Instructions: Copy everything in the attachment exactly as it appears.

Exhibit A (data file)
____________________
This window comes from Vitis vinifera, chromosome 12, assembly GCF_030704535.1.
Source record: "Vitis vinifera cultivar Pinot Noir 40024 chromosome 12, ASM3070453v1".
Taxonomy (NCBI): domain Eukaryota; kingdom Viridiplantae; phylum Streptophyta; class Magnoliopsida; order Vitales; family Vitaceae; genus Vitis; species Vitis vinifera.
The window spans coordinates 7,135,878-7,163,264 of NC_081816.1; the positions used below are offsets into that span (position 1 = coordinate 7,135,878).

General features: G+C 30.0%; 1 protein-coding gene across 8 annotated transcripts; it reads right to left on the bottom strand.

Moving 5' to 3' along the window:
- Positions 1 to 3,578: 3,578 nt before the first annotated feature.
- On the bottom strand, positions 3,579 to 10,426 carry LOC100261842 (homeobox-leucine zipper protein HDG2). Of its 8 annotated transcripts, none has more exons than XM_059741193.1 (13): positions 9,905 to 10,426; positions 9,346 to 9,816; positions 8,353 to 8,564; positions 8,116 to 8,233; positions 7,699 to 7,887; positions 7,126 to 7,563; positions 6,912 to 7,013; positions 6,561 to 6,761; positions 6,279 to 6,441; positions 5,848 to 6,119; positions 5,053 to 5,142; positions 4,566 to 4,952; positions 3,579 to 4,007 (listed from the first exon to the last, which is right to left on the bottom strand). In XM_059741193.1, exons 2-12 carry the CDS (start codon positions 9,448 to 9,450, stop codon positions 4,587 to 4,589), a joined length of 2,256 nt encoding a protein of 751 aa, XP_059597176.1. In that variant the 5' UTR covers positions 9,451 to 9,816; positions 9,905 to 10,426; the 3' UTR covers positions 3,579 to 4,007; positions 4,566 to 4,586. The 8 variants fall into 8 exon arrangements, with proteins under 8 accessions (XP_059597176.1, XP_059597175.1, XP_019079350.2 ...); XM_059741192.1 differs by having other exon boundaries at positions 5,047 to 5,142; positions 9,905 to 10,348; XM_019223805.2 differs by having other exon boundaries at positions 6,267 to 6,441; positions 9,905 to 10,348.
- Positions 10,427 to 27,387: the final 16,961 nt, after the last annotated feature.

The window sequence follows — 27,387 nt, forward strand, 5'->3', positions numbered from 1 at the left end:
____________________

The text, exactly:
This window comes from Vitis vinifera, chromosome 12, assembly GCF_030704535.1.
Source record: "Vitis vinifera cultivar Pinot Noir 40024 chromosome 12, ASM3070453v1".
Taxonomy (NCBI): domain Eukaryota; kingdom Viridiplantae; phylum Streptophyta; class Magnoliopsida; order Vitales; family Vitaceae; genus Vitis; species Vitis vinifera.
The window spans coordinates 7,135,878-7,163,264 of NC_081816.1; the positions used below are offsets into that span (position 1 = coordinate 7,135,878).

General features: G+C 30.0%; 1 protein-coding gene across 8 annotated transcripts; it reads right to left on the bottom strand.

Moving 5' to 3' along the window:
- Positions 1 to 3,578: 3,578 nt before the first annotated feature.
- On the bottom strand, positions 3,579 to 10,426 carry LOC100261842 (homeobox-leucine zipper protein HDG2). Of its 8 annotated transcripts, none has more exons than XM_059741193.1 (13): positions 9,905 to 10,426; positions 9,346 to 9,816; positions 8,353 to 8,564; positions 8,116 to 8,233; positions 7,699 to 7,887; positions 7,126 to 7,563; positions 6,912 to 7,013; positions 6,561 to 6,761; positions 6,279 to 6,441; positions 5,848 to 6,119; positions 5,053 to 5,142; positions 4,566 to 4,952; positions 3,579 to 4,007 (listed from the first exon to the last, which is right to left on the bottom strand). In XM_059741193.1, exons 2-12 carry the CDS (start codon positions 9,448 to 9,450, stop codon positions 4,587 to 4,589), a joined length of 2,256 nt encoding a protein of 751 aa, XP_059597176.1. In that variant the 5' UTR covers positions 9,451 to 9,816; positions 9,905 to 10,426; the 3' UTR covers positions 3,579 to 4,007; positions 4,566 to 4,586. The 8 variants fall into 8 exon arrangements, with proteins under 8 accessions (XP_059597176.1, XP_059597175.1, XP_019079350.2 ...); XM_059741192.1 differs by having other exon boundaries at positions 5,047 to 5,142; positions 9,905 to 10,348; XM_019223805.2 differs by having other exon boundaries at positions 6,267 to 6,441; positions 9,905 to 10,348.
- Positions 10,427 to 27,387: the final 16,961 nt, after the last annotated feature.

The window sequence follows — 27,387 nt, forward strand, 5'->3', positions numbered from 1 at the left end: